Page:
A 2017 report by the American Academy of Pediatrics indicates that the role of meditation and mindfulness practices tailored to children’s needs might be exceedingly important for their physical well-being, in addition to relieving stress, balancing hormones and calming their nervous system. 

Gastrointestinal issues, allergies, headaches, colds, coughs, circulatory system function and overall immune function improve with regular yoga and meditation. It takes three months to a year of regular practice to build inner strength that creates a healthy mind-body connection. The mind can influence physical health, and by sheer consistency, children can reap benefits that armour them to face the world.

Do’s and Don’ts 

The phenomenon of mindfulness and meditation is not new. The ancients practised them, we have books on them, and even social media and the news is full of information and meditation techniques for children. However, children must practise it in a systematic and age-appropriate manner. Otherwise, it could be boring and even harmful to them. 

Here are some precautions to be followed in meditation and yoga for children:

1. Children below the age of seven must refrain from deep bending postures and advanced asanas, as their bodies are still very tender.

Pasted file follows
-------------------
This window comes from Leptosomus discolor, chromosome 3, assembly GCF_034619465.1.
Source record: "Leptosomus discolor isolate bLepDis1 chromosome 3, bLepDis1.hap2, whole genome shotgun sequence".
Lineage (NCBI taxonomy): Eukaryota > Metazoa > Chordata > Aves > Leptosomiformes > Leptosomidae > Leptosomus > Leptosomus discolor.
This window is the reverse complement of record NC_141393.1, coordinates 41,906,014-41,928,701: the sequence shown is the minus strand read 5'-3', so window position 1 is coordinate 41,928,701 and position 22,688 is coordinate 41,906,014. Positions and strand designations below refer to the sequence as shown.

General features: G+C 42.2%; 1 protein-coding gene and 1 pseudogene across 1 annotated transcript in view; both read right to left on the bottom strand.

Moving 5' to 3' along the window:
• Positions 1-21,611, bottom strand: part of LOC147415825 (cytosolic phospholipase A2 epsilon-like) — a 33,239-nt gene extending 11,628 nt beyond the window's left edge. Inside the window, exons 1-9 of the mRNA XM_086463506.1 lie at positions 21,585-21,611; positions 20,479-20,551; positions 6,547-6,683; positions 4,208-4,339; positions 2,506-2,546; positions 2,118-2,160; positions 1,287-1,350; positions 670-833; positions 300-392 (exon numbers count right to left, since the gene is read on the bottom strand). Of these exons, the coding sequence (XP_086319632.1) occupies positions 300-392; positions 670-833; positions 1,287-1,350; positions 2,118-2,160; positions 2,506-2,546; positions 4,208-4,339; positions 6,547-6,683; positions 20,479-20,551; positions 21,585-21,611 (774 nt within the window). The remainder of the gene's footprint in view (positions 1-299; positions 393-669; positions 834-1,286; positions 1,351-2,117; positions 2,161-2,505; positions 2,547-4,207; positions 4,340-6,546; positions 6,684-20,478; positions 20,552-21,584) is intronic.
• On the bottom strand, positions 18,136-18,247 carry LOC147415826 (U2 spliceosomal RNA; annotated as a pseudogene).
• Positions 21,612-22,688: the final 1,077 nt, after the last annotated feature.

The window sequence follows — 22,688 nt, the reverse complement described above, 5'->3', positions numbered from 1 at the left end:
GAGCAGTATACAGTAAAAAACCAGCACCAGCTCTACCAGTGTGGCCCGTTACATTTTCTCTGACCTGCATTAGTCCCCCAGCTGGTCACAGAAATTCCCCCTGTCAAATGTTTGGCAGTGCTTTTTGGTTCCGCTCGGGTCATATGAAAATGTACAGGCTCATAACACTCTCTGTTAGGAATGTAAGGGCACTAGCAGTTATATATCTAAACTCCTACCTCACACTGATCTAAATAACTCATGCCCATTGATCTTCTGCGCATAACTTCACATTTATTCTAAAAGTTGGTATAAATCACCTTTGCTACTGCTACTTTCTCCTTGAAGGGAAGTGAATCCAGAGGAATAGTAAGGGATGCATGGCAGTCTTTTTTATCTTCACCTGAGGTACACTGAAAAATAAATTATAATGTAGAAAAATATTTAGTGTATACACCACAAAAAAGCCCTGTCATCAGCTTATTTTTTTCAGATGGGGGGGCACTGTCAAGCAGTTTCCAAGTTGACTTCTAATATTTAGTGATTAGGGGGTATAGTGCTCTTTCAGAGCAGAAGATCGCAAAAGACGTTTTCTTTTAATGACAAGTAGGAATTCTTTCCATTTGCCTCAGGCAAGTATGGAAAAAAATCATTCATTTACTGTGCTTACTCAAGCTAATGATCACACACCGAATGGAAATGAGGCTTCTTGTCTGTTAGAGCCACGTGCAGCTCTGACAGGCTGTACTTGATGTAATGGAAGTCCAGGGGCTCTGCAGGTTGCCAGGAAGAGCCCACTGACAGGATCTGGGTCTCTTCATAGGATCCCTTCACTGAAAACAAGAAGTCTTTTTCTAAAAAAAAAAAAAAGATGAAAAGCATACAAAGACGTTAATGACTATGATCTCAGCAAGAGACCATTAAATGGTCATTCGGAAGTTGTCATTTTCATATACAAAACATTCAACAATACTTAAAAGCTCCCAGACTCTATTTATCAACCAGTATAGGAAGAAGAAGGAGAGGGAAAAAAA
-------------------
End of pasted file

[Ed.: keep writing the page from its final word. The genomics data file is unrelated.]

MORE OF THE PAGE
2. Children should also practice particular yoga movements to combat excessive screen time, constant social media engagement, sitting for long hours, and to work on issues like eye sight and shoulder pain.

3. Children below the age of seven should not perform exercises where they have to hold their breath. They can build their lung capacity over a few years after turning eight.

4. You must encourage a daily combination of asana practice, breathwork and meditation for kids to counter the burnout and fatigue they experience through engaging with technology and an unbalanced lifestyle.

Researched techniques of yoga and meditation for children

Here are a few ways in which you can make yoga and meditation for kids fun:

1. Box breathing